People have found themselves in trouble for using SIM cards that are not registered using their credentials.
This is a big issue that has been around for a long time. Partly, we can blame telcos and associated regulators for not doing enough to ensure that fraudsters do not have it easy when they want to get a non-traceable SIM.
The system for SIM cards registration is also poor because there simply aren’t enough measures to ensure that the person presenting registration documents actually owns them.
There are also cases where people lose their IDs, only for them to be used to register SIMs without their knowledge.
That is not all, because agents, such as M-PESA ones that are tasked to register SIM cards collude with fraudsters to illegally register SIM cards.
It goes further than that considering that the state has seen the mushrooming of online and dubious loan apps that do little to no due diligence when dishing out quick loans. It means that people owe money to these online loan sharks because their documents were used to register SIM cards that they did not know existed.
A few weeks ago, we wrote a small guideline about how you can establish if your credentials have been used to register other lines – and that is important to know so because people have and continue crimes using irregularly registered SIM cards, and you wouldn’t want to be on the wrong side of the law.
To this end, a public service announcement has been aired to Kenyans about the whole SIM card registration fiasco.
The statement reiterates the definitions of the Kenya Information and Communications Act and the SIM Card Registration Regulations (2015). Kenyans are being asked to make sure that their SIM cards are properly registered with their valid identification documents.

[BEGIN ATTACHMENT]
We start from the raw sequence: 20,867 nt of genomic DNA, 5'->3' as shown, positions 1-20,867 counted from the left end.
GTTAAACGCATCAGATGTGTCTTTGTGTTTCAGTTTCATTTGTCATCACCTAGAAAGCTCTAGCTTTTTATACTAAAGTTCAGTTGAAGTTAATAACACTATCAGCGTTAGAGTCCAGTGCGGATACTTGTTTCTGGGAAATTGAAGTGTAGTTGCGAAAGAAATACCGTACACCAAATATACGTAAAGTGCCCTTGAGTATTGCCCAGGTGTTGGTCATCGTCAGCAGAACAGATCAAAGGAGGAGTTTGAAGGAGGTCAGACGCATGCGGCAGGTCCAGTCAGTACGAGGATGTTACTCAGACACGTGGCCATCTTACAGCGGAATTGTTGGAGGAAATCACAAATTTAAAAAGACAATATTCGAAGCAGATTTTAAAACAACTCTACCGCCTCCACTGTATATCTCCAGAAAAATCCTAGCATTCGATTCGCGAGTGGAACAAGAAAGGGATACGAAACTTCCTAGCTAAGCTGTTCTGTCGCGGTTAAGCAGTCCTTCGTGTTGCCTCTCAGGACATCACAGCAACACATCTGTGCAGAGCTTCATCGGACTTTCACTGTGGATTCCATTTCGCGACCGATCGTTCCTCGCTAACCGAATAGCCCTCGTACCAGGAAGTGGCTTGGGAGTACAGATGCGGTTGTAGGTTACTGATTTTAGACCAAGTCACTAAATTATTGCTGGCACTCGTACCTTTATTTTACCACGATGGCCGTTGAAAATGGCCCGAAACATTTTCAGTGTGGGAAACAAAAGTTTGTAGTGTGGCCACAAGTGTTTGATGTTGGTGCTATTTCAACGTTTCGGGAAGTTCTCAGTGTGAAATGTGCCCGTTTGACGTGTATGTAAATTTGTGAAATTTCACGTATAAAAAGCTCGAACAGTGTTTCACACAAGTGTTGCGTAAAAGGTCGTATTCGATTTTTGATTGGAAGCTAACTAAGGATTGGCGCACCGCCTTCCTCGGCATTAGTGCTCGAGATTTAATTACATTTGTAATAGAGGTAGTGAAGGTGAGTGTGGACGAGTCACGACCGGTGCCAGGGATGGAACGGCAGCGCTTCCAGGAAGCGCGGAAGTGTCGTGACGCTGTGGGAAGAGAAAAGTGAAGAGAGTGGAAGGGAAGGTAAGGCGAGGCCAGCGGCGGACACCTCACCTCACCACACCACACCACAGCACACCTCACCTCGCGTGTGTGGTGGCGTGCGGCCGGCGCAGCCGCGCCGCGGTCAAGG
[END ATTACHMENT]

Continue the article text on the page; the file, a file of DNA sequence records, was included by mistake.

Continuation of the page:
To do this, the announcement is advising people to visit the nearest telco outlet, be it Telkom, Safaricom or Airtel with their original documents, and establish that registration has been done correctly.
This exercise is to ensure that all customer mobile numbers are properly registered against the correct identification details provided by the owners of the SIM cards. Please note it is illegal to have a SIM card that is not registered with the correct documents – reads the announcement.
As said, this is a tedious exercise that is clearly not going to be completed fully because of the friction of visiting a care centre. Safaricom, for instance, has more than 31 million subscribers, and it would be naïve to assume that all these people have the capacity to establish the authenticity of their SIM card state.
So, what can be done?
Well, operators should tighten the model used to register SIM cards. Let them harshly punish agents who dubiously register SIM cards because they are the weakest link in this exercise.
Operators should also look for ways that customers can establish if their documents have been used to register other lines unknown to them without necessarily engaging them on social media or visiting their service shops.
Note, it is the responsibility of operators to ensure that the registration exercise adheres to the law, and customers must not be asked to engage them in this cumbersome process that is likely going to attract very few numbers.